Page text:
Genetic tweaks helping wheat to use nitrogen more efficiently have been one of the keys to raising yield and quality.
Prof Malcolm Hawkesford, head of the Designing Future Wheat Institute Strategic Programme at Rothamsted Research, says: “Since 2004 we’ve conducted field trials of more than 60 varieties to examine yield, quality and nitrogen use efficiency (NUE) at various nitrogen rates.
“This unique dataset has given us insights into genetic and climatic trends including annual variability.
For example, we’ve shown how recent higher yielding varieties can better use more N and hence have a higher NUE.”
The Genetic Improvement Networks, or ‘GINs’, were set up to bridge a gap between researchers and plant breeders, once described as a ‘valley of death’, by creating pre-breeding material having new profitable and sustainable characters.
WGIN4, the latest in a series of projects on wheat starting in 2003, aims to improve the resilience of the crop through genetics and targeted trait analysis, explains Rothamsted’s lead scientist, Prof Kim Hammond-Kosack.
“A third of our effort goes on developing new genetic resources,” she says.
“This has involved purifying the Watkins wheat collection, never previously used in commercial wheat breeding, precise sexual crossing, and seed multiplication through generations in glasshouses and then small field plots.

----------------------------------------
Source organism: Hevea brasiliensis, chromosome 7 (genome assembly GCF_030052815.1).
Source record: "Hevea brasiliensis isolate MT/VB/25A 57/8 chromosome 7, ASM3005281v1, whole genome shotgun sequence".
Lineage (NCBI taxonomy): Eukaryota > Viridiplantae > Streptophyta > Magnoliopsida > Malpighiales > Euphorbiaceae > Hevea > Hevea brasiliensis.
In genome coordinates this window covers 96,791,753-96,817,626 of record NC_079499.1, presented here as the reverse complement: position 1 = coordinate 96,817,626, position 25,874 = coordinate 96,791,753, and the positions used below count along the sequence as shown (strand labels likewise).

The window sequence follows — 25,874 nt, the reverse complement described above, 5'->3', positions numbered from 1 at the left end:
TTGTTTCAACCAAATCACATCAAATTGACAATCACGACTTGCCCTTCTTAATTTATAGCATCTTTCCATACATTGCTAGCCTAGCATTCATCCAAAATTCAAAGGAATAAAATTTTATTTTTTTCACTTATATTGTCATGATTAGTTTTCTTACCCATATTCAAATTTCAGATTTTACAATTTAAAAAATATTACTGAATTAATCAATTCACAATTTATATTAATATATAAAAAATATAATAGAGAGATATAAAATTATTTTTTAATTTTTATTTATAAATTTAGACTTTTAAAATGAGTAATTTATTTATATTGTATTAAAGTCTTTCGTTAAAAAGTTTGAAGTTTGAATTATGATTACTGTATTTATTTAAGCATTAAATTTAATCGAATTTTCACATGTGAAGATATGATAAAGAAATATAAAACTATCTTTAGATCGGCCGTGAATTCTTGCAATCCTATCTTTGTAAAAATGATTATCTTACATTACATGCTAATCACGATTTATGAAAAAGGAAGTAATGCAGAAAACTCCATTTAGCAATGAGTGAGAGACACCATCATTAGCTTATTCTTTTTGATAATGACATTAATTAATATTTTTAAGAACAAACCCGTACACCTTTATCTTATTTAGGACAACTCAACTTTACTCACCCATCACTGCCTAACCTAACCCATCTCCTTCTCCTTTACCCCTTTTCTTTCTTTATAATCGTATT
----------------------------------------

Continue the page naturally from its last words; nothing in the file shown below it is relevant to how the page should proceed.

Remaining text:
“The new wheat germplasm arising is made available directly from the researchers involved and via the Germplasm Resources Unit at the John Innes Centre.”
The material, free of intellectual property, may be used by all breeders.
Over the years, various methods have been used to place molecular markers on each of wheat’s 21 chromosomes in the new germplasm.
“This gives each genetic stock a unique fingerprint,” says Prof Hammond-Kosack.
“These markers are also used for fine mapping the location of genes controlling each desired trait on the different chromosomes.
” The rest of the research effort goes on analysing various traits under four overarching challenges:
• Resilience: Resistance to slugs, BYDV*, septoria, yellow rust and take-all.
• Sustainability: Yield stability, spring drought, lodging* and stem anchorage*.
• Quality and yield: Grain protein and specific weight*, nitrogen use efficiency and nutrient partitioning as affected by N input and disease*.
• Efficiency: Enhancing nitrogen resource efficiency.
The analysis of various desirable crop traits is done by specialised teams or individuals using established and/or newly developed quantitative screening methods to detect variation in each desired trait, says Prof Hammond-Kosack.
“Sometimes the screening is by eye, but often it involves handheld devices, specially designed larger equipment, or analysing images collected by high specification drones.”
It had been hoped that WGIN4 would become more closely involved with the AHDB monitor and strategic farms.
“But farmers don’t have equipment to do small plot trials and WGIN researchers don’t have enough seed of promising lines to undertake field-scale trials,” says Prof Hammond-Kosack.
“So, the ‘valley of death’ remains but has shifted location.
“The Rothamsted stand at Cereals, JIC annual Plant Breeder days and the annual stakeholder meeting [currently held online] are great ways to see how we evaluate the new traits, see the latest results, and meet the WGIN scientists.”